Stanford Geophysics Professor Greg Beroza has been appointed by Governor Edmund G. Brown Jr. to the Alfred E. Alquist Seismic Safety Commission for the State of California. The appointment is pending approval of the California State Senate.
Established in 1975, the 20-member commission investigates earthquakes, researches earthquake–related issues and reports and recommends policies and programs needed to reduce earthquake risk to the governor and the legislature. Its duties range from managing California’s Earthquake Hazards Reduction Program and reviewing seismic activities funded by the state, to proposing and reviewing earthquake-related legislation and recommending earthquake safety programs to governmental agencies and the private sector.
A fellow of the American Geophysical Union, Beroza is the Wayne Loel Professor of Earth Sciences at Stanford. He joined the Stanford faculty in 1990 and has been chair of the geophysics department since 2008. He heads the Earthquake Seismology Group, where he develops and applies techniques for analyzing seismograms in order to understand how earthquakes work and to help quantify the hazards they pose. Working with graduate students and postdoctoral scholars, he developed a new approach to predict earthquake shaking. The method uses seismic waves present in the Earth at all times to construct virtual earthquakes that can predict variations in the strength of shaking during real earthquakes.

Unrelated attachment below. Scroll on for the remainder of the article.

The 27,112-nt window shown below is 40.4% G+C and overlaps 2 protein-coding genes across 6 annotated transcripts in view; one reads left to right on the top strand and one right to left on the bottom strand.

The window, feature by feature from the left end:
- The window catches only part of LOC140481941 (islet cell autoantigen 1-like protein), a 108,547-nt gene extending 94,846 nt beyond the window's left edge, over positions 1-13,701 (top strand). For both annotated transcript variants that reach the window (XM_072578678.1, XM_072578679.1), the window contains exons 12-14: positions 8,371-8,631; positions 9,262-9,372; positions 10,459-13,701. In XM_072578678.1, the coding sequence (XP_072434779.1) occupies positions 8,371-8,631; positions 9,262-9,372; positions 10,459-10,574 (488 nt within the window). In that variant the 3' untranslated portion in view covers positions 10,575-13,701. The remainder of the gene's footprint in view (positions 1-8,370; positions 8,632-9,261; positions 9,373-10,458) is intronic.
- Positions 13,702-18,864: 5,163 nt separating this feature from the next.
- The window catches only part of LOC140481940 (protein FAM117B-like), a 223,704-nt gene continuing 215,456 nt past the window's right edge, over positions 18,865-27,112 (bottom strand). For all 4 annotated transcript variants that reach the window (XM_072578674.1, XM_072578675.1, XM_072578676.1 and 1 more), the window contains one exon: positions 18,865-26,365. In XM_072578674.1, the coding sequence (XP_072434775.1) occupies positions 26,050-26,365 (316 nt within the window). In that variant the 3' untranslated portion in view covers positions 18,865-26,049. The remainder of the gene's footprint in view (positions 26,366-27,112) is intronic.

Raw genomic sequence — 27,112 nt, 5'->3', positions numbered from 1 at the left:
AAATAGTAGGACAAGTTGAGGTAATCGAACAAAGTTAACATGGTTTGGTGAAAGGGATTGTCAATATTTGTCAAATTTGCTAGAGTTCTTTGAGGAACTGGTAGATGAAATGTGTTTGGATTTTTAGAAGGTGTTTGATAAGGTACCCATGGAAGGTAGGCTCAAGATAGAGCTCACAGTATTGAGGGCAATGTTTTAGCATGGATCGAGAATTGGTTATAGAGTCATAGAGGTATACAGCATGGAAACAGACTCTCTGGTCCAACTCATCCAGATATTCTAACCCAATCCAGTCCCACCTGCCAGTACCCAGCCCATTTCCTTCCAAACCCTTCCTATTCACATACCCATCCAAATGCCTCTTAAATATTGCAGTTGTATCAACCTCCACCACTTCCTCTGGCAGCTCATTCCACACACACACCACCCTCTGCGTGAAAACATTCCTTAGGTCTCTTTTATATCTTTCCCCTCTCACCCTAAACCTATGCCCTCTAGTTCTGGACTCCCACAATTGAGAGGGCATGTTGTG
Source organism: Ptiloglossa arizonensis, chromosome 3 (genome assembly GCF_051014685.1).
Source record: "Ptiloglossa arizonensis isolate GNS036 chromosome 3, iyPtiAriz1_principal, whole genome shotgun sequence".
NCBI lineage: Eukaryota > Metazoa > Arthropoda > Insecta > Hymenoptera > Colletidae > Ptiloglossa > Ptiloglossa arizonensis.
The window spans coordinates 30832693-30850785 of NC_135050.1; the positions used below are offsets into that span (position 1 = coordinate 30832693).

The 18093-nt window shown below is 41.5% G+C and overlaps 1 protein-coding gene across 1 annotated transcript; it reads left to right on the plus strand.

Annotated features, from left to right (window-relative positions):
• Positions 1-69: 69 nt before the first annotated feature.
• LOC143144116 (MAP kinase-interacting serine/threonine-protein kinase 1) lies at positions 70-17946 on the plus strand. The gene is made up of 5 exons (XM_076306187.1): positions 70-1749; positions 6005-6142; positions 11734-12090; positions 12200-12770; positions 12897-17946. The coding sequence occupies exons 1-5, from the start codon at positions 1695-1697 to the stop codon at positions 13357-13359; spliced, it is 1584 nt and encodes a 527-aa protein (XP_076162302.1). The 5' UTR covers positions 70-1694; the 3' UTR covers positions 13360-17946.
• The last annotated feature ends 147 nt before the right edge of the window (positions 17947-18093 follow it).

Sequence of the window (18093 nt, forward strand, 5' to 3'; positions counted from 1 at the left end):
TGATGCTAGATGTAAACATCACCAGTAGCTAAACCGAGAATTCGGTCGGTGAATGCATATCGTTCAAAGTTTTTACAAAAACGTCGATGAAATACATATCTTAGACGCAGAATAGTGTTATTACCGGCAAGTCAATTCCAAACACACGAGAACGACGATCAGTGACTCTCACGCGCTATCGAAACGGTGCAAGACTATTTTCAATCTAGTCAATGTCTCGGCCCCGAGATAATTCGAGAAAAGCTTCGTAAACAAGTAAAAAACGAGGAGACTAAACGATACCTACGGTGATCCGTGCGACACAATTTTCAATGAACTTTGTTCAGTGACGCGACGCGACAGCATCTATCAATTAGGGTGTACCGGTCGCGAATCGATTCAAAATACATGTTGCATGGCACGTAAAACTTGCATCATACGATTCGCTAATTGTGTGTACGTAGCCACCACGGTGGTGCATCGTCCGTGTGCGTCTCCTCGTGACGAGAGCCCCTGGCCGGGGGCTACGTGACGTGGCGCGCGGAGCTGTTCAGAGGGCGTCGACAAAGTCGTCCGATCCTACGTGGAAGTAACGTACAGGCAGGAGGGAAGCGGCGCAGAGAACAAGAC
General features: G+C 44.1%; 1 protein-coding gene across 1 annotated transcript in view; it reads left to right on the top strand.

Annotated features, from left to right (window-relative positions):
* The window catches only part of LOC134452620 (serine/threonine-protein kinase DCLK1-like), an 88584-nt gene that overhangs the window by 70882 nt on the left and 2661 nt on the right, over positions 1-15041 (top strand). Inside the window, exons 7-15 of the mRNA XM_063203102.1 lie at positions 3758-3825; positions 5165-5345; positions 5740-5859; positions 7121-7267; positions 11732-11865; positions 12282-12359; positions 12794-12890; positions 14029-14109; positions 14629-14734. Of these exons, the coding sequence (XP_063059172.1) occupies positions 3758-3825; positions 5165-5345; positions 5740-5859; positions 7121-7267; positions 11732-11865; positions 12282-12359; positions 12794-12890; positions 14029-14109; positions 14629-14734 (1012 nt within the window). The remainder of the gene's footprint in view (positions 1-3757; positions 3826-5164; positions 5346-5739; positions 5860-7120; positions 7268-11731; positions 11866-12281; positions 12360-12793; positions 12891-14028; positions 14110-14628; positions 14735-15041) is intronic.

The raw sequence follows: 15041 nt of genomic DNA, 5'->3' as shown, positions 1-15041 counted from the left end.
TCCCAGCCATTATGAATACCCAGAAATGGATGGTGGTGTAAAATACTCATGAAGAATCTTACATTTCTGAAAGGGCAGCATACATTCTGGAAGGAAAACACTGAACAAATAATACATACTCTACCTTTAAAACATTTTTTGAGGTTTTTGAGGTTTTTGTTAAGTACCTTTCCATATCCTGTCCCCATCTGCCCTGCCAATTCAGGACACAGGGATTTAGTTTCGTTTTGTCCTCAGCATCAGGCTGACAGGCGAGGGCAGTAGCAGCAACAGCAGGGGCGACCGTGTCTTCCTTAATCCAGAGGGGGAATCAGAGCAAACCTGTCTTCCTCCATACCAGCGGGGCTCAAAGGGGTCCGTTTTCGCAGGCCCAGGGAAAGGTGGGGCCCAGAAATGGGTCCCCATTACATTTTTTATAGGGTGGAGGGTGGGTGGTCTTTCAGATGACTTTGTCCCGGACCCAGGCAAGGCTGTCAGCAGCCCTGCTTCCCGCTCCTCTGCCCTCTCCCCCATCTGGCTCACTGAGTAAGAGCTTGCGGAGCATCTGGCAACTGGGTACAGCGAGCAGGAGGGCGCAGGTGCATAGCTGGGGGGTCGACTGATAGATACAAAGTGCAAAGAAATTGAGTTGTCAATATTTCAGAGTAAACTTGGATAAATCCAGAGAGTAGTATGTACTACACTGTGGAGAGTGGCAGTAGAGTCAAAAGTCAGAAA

For the past six years, Beroza has served as deputy director at the Southern California Earthquake Center, a community of more than 600 scientists, students and others from more than 60 institutions worldwide. The Center is funded by the National Science Foundation and the U.S. Geological Survey to develop a comprehensive understanding of earthquakes in Southern California and elsewhere, and to communicate useful knowledge for reducing earthquake risk. In addition, Beroza chairs the steering committee at the United States Geological Service Advanced National Seismic System and is president-elect of the American Geophysical Union Seismology Section. He earned a doctorate degree in geophysics from the Massachusetts Institute of Technology and a B.S. in geophysics from the University of California at Santa Cruz.